Destiny 2, Six Months Later

By Kirk Hamilton on at

Destiny 2 launched exactly six months ago today, though at times it feels more like six years. A bunch has changed since September, and the game has gone through some dramatic highs and lows. (Mostly lows.)

Destiny 2’s long, slow crawl toward its possible (hopeful?) redemption is underway. Let’s step back and go over the events of the last six months.

  • Destiny 2 came out on 6 September 2017. Activision notoriously refuses to release actual hard sales numbers for Destiny games, though the company did say in December that D2 generated the second-highest North American revenue of any game in 2017. It sounds like it sold well, though Activision’s CEO acknowledged in February that the game’s players have some issues with it. It also was solidly reviewed, and the base game is sitting in the 80s on all three platforms on Metacritic. The December Curse of Osiris expansion, however, is down in the 50s on console, with a 63 on PC. As flawed as Metacritic is, those two number-ranges do accurately summarise the game’s downward trajectory from September through December.
  • One of the game’s early controversies involved the revamped shader system, which turned out to be annoying for a different reason than players feared: we have way too many shaders and they’re a pain to manage and/or dismantle. There was also a set of Hunter gauntlets that featured a hate symbol, which Bungie quickly removed from the game.

  • The Leviathan raid launched on 13 September, and The Legend Himself clan beat it in just six hours. The raid itself, which took place within a palace on top of a world-eating Leviathan creature, featured the exiled Cabal emperor Calus, and was largely set up by an optional adventure on Nessus. The raid has since been revamped slightly to give better and more consistent rewards, and in December received one new “raid lair” in the Curse of Osiris expansion, called Eater of Worlds, which functions as a separate mini-raid. (It’s pretty great.)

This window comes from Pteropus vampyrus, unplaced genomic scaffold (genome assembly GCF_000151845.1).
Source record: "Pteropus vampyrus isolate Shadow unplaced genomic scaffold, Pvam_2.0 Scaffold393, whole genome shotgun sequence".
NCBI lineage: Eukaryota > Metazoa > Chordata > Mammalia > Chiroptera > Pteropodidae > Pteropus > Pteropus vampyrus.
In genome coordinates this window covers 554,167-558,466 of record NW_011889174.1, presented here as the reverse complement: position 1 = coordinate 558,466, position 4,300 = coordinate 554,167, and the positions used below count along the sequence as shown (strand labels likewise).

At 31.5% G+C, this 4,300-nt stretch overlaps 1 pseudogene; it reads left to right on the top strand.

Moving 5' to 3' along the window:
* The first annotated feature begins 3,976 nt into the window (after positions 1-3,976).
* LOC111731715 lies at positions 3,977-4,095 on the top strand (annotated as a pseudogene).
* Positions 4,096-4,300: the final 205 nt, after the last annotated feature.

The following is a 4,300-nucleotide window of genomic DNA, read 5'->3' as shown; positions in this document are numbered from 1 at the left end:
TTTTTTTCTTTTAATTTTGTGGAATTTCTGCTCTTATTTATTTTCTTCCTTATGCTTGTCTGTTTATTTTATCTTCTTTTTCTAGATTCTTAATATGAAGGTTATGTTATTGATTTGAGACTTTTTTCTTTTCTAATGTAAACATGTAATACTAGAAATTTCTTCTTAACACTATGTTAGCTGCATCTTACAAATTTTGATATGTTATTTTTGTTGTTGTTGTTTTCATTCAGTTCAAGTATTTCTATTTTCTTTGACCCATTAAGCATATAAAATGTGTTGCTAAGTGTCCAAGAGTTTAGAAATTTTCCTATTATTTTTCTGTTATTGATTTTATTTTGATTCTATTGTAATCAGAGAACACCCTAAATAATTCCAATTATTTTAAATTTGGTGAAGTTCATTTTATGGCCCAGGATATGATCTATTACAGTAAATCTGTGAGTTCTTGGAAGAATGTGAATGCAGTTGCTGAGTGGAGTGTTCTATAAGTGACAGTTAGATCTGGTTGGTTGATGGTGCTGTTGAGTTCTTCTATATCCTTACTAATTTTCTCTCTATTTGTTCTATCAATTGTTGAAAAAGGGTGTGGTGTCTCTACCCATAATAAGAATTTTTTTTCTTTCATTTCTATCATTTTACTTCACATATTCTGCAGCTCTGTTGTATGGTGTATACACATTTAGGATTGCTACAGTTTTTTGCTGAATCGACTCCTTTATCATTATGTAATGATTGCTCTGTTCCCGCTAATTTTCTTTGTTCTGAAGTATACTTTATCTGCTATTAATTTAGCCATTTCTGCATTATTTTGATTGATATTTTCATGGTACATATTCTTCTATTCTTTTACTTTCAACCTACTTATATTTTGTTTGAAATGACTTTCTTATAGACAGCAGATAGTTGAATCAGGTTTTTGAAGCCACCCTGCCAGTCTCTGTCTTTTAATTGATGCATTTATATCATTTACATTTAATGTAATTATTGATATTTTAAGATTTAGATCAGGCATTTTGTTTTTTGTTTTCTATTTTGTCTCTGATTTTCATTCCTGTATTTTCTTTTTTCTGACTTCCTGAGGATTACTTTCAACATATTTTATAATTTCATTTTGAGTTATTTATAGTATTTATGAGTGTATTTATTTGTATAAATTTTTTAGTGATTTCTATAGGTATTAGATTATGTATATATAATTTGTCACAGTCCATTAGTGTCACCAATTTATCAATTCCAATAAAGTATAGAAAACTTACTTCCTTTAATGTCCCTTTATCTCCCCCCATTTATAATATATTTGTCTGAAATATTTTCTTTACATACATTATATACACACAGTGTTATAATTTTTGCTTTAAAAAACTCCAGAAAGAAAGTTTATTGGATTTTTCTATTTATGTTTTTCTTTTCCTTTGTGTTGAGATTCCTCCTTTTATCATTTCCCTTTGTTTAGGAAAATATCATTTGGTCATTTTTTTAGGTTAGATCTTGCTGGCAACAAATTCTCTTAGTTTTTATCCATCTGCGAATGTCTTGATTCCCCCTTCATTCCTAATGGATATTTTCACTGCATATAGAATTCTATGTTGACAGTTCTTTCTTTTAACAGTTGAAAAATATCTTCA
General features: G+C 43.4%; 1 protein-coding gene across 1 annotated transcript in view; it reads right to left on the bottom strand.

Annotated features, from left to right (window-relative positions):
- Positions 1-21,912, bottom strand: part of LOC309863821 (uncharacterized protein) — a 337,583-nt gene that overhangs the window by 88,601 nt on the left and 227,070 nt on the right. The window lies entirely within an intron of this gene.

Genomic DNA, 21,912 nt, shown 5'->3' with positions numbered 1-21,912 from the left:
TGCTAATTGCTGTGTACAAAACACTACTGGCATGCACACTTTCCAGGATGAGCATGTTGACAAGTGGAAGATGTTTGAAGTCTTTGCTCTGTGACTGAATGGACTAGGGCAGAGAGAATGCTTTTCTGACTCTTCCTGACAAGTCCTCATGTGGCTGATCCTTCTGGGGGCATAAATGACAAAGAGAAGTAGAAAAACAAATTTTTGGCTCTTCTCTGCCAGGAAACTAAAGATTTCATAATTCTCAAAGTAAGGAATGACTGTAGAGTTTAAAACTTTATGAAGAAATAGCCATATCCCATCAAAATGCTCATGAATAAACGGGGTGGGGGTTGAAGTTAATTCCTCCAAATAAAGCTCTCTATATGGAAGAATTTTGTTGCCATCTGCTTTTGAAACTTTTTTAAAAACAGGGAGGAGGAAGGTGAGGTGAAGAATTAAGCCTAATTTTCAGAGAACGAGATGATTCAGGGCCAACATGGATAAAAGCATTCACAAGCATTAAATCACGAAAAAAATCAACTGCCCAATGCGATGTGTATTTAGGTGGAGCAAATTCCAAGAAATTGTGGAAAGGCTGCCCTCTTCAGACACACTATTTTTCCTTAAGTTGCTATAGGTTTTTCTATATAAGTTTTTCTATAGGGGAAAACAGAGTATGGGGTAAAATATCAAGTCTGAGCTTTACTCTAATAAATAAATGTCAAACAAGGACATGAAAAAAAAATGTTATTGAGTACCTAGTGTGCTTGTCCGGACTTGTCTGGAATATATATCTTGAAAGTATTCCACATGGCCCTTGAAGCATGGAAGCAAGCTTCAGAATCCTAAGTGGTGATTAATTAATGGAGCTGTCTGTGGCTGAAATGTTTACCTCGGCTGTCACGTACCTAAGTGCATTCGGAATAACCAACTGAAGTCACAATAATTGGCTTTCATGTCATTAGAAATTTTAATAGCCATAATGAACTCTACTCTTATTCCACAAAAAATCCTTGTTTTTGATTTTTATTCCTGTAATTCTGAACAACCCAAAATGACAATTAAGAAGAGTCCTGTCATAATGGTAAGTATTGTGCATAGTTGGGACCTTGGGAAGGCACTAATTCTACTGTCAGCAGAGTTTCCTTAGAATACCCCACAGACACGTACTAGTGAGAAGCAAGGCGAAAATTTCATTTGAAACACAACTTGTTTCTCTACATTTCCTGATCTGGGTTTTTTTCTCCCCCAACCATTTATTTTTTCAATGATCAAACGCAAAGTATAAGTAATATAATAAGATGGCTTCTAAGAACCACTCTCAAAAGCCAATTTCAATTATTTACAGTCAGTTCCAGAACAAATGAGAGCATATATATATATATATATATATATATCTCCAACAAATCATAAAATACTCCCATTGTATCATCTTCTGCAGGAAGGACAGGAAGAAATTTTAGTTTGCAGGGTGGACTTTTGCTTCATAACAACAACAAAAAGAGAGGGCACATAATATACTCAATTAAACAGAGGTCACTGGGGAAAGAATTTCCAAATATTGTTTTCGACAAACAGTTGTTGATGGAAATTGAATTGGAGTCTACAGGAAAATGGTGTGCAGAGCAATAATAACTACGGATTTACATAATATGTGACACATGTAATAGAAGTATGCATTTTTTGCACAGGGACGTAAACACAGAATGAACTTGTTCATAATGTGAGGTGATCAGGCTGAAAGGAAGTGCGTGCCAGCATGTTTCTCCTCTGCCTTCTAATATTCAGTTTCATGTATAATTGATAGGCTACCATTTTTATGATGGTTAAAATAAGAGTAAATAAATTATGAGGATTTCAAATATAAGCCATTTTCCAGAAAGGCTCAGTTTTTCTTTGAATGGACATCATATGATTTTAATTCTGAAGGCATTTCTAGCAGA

• For a few weeks after the game came out, the MIDA Multi-Tool scout rifle dominated the game’s meta to the point of ridiculousness. Eventually people stopped using it as much, and a more sturdy and varied meta emerged. Favoured weapons include hand cannons like Better Devils and Midnight Coup, submachine gun Antiope-D, auto-rifles like Uriel’s Gift or Positive Outlook, burst-fire sidearms like Last Hope, rocket launchers like Sins of the Past and Curtain Call, and a handful of exotics like Sunshot, Merciless, The Colony, and Sweet Business. (There are other good weapons, too; I’m just not going to list them all.) Unfortunately, the overwhelming majority of guns in Destiny are so clearly inferior to the small pool of top weapons that there is no real reason to keep any of them around. The end result is that although there are dozens of different weapons in the game, it only feels like there are around 20.
  • By the end of September, it was clear that something was off about Destiny 2, as more and more players ran out of things to do and the game’s shortcomings came into sharper focus. The core of the problem was related to Destiny 2's struggle to balance between more casual and more hardcore players, and it became clear that Bungie hadn’t really designed it to satisfy people who wanted to put in dozens of hours per week like they had with Destiny 1. More (much more) on Bungie’s attempts at course-correction a bit further down.
  • Since Destiny 2 launched, players have encountered a number of widely reported glitches, including a raid exploit in October that necessitated the delay of prestige difficulty and a Monty Python-inspired emote a week later that let players glitch through walls. The emote glitch led to a two-week cancellation of the Trials of the Nine weekend event, since some players were using it to hide in impossible-to-reach places. There was also the “coil glitch,” which let you use the Wardcliff Coil rocket launcher to magically refill your power ammo. The first two issues were subsequently patched, but coil glitching is still a thing. A minor controversy ensued after Clan Redeem got a world’s first on the Prestige Leviathan raid while taking advantage of the coil glitch.

  • The week-long Faction Rally event had players pick one of three factions and go farm coins from a variety of activities. If your faction gets the most coins, they win. Dead Orbit won the first faction rally, and New Monarchy won the next three in a row, so the count as of March 2018 is: Dead Orbit: 1, New Monarchy: 3, Future War Cult: 0. Future War Cult’s lack of a win indicates that people care more about cool armour and shaders than they do about good guns, which, fair enough. Bungie has indicated that Faction Rallies and Rally rewards will be getting some tweaks and improvements in the months to come, but for now the system has remained mostly unchanged since launch.